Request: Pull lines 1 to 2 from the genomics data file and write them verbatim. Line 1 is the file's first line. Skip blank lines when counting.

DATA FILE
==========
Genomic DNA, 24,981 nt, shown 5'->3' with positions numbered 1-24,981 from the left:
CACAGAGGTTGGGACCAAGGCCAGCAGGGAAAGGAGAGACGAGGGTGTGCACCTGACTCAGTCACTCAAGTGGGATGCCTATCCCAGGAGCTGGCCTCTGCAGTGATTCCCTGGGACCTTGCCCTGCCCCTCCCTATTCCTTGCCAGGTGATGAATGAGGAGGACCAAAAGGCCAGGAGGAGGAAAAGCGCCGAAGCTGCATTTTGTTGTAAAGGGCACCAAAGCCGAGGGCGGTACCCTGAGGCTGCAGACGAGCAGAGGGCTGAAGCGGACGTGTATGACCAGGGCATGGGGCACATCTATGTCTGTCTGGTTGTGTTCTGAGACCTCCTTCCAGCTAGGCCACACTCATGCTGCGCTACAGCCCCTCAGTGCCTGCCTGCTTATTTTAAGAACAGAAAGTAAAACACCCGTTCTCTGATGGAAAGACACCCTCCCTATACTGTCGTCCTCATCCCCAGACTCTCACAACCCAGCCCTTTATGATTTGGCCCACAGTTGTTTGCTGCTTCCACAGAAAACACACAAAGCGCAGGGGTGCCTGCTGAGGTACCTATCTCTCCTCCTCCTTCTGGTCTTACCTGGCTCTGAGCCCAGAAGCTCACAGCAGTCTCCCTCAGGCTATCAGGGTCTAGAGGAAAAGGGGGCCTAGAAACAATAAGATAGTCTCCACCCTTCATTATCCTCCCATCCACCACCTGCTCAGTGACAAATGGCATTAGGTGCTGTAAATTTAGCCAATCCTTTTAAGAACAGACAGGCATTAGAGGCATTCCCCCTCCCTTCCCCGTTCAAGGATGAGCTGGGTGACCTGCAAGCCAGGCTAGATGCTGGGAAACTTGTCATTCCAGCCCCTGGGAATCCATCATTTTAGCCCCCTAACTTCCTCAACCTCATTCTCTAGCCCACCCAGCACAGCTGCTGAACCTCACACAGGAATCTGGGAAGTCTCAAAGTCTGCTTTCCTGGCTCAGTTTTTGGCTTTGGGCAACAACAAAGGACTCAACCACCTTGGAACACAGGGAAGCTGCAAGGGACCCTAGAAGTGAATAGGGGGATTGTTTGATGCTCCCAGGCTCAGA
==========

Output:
Genomic DNA, 24,981 nt, shown 5'->3' with positions numbered 1-24,981 from the left:
CACAGAGGTTGGGACCAAGGCCAGCAGGGAAAGGAGAGACGAGGGTGTGCACCTGACTCAGTCACTCAAGTGGGATGCCTATCCCAGGAGCTGGCCTCTGCAGTGATTCCCTGGGACCTTGCCCTGCCCCTCCCTATTCCTTGCCAGGTGATGAATGAGGAGGACCAAAAGGCCAGGAGGAGGAAAAGCGCCGAAGCTGCATTTTGTTGTAAAGGGCACCAAAGCCGAGGGCGGTACCCTGAGGCTGCAGACGAGCAGAGGGCTGAAGCGGACGTGTATGACCAGGGCATGGGGCACATCTATGTCTGTCTGGTTGTGTTCTGAGACCTCCTTCCAGCTAGGCCACACTCATGCTGCGCTACAGCCCCTCAGTGCCTGCCTGCTTATTTTAAGAACAGAAAGTAAAACACCCGTTCTCTGATGGAAAGACACCCTCCCTATACTGTCGTCCTCATCCCCAGACTCTCACAACCCAGCCCTTTATGATTTGGCCCACAGTTGTTTGCTGCTTCCACAGAAAACACACAAAGCGCAGGGGTGCCTGCTGAGGTACCTATCTCTCCTCCTCCTTCTGGTCTTACCTGGCTCTGAGCCCAGAAGCTCACAGCAGTCTCCCTCAGGCTATCAGGGTCTAGAGGAAAAGGGGGCCTAGAAACAATAAGATAGTCTCCACCCTTCATTATCCTCCCATCCACCACCTGCTCAGTGACAAATGGCATTAGGTGCTGTAAATTTAGCCAATCCTTTTAAGAACAGACAGGCATTAGAGGCATTCCCCCTCCCTTCCCCGTTCAAGGATGAGCTGGGTGACCTGCAAGCCAGGCTAGATGCTGGGAAACTTGTCATTCCAGCCCCTGGGAATCCATCATTTTAGCCCCCTAACTTCCTCAACCTCATTCTCTAGCCCACCCAGCACAGCTGCTGAACCTCACACAGGAATCTGGGAAGTCTCAAAGTCTGCTTTCCTGGCTCAGTTTTTGGCTTTGGGCAACAACAAAGGACTCAACCACCTTGGAACACAGGGAAGCTGCAAGGGACCCTAGAAGTGAATAGGGGGATTGTTTGATGCTCCCAGGCTCAGA